On May 3, 2010, pursuant to Federal Rule of Civil Procedure 55(a), plaintiff requested that the Clerk of Court enter a default against defendant.*fn2 (Request for Entry of Default Against Michelle Butler, May 3, 2010 [dkt. #7].) The Clerk entered default on May 4, 2010. (Clerk's Entry of Default as to Michelle Butler, May 4, 2010 [dkt. #8].) Plaintiff has now moved for entry of a default judgment pursuant to Federal Rule of Civil Procedure 55(b)(2). As of the date of this Memorandum Opinion, defendant has not entered an appearance nor filed any pleadings in this case.

DISCUSSION

Plaintiff asks the Court to enter a default judgment "revers[ing] the September 5, 2009 Hearing Officer's Decision to the extent that it impedes the ability of the District of Columbia Public Schools to annually review and update the individualized educational program and placement of M.B." (Pl.'s Mem. at 2.) After a default has been entered by the Clerk, a court may enter a default judgment pursuant to Rule 55(b)(2). Fed. R. Civ. P. 55(b)(2).*fn3 "The determination of whether default judgment is appropriate is committed to the discretion of the trial court." Jackson v. Beech, 636 F.2d 831, 836 (D.C. Cir. 1980); see also Int'l Painters & Allied Trades Indus. Pension Fund v. Auxier Drywall, LLC, 531 F. Supp. 2d 56, 57 (D.D.C. 2008). Courts strongly favor resolution of disputes on their merits, but default judgment is available "when the adversary process has been halted because of an essentially unresponsive party.... The diligent party must be protected lest he be faced with interminable delay and continued uncertainty as to his rights." Jackson v. Beech, 636 F.2d at 835-36 (internal quotations omitted). A default judgment is warranted if defendant is a "totally unresponsive" party and its default is plainly willful, as reflected by its failure to respond "either to the summons and complaint, the entry of default, or the motion for default judgment." Gutierrez v. Berg Contracting Inc., No. 99-3044, 2000 WL 331721, at *1 (D.D.C. March 20, 2000) (citing Jackson, 636 F.2d at 836).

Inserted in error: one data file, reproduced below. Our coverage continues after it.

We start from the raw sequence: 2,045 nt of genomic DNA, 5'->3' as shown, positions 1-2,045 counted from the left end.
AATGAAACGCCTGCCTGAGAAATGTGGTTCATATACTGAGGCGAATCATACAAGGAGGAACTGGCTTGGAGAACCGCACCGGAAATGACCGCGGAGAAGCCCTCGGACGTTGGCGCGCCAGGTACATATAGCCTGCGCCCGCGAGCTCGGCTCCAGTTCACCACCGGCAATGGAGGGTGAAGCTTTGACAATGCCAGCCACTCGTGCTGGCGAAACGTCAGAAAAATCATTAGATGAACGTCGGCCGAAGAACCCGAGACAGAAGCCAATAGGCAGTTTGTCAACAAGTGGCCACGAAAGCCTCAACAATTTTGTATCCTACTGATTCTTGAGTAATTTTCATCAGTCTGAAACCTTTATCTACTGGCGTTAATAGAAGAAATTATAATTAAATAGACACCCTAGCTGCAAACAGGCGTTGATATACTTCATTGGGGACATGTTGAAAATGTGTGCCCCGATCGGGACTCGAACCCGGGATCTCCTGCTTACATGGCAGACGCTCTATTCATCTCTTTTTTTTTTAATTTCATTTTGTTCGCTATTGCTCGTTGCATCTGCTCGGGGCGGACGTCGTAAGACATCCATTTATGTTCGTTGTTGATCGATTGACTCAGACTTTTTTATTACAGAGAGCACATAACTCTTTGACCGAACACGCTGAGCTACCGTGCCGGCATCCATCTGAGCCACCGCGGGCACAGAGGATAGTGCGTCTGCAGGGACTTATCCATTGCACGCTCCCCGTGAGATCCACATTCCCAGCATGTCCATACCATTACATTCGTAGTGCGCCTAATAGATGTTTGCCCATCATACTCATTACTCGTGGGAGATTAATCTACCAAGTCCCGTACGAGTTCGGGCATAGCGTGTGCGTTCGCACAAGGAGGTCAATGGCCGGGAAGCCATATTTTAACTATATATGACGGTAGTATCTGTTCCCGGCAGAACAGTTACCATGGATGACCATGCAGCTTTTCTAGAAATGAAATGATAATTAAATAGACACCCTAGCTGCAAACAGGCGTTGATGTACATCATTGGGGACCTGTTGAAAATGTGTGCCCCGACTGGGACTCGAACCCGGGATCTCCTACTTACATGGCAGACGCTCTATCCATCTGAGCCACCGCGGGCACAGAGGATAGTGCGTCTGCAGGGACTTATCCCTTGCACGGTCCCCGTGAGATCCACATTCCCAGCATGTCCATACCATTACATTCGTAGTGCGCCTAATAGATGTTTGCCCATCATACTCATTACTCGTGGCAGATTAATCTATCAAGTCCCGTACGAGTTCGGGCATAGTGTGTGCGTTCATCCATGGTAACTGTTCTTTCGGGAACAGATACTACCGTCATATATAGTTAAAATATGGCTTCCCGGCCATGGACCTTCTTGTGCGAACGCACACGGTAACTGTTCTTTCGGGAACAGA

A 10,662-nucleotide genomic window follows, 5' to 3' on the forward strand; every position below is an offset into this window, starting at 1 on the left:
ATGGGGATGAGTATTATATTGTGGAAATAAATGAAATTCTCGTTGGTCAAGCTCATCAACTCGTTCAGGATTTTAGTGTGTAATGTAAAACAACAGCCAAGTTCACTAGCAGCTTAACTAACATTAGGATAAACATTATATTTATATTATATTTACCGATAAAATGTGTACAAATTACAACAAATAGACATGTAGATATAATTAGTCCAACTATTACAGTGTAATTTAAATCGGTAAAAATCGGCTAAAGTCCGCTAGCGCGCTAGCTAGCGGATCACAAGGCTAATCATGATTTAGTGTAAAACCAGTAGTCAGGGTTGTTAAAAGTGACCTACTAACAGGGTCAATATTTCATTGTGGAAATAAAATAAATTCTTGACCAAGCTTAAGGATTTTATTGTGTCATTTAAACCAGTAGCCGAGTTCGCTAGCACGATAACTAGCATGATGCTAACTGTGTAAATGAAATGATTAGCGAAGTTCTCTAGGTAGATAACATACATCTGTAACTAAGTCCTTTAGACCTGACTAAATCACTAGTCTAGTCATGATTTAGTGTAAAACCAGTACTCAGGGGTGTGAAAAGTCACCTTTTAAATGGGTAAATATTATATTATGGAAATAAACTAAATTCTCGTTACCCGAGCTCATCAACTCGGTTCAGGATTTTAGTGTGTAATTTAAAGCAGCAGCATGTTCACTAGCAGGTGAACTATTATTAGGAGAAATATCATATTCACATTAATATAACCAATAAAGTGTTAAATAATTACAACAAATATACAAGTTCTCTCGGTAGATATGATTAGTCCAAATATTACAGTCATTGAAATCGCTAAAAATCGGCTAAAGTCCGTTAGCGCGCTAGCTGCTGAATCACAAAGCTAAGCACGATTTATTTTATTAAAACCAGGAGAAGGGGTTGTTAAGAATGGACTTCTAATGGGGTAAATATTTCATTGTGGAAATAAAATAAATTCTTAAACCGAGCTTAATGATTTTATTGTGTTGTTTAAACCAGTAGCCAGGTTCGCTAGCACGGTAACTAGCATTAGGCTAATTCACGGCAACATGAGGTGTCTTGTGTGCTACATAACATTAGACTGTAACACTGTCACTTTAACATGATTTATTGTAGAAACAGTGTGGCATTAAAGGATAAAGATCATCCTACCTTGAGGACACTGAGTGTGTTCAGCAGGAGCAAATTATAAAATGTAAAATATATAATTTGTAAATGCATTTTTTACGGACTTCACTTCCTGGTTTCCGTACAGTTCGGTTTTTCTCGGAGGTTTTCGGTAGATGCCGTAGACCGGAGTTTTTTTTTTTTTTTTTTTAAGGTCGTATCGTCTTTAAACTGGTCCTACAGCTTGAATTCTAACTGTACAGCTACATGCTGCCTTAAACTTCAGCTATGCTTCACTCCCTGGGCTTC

Where, as here, there is a complete "absence of any request to set aside the default or suggestion by the defendant that it has a meritorious defense, it is clear that the standard for default judgment has been satisfied." Auxier Drywall, LLC, 531 F. Supp. 2d at 57 (internal quotation marks omitted). Nor is this a case where the application for default should be denied because "the allegations of the complaint, even if true, are legally insufficient to make out a claim." Gutierrez, 2000 WL 331721, at *2. Finally, no hearing is needed to "(A) conduct an accounting; (B) determine the amount of damages; (C) establish the truth of any allegation by evidence; or (D) investigate any other matter." Fed. R. Civ. P. 55(b)(2). Accordingly, plaintiff is entitled to a default judgment against defendant.

CONCLUSION

For the reasons set forth above, the Court will grant plaintiff's motion for default judgment.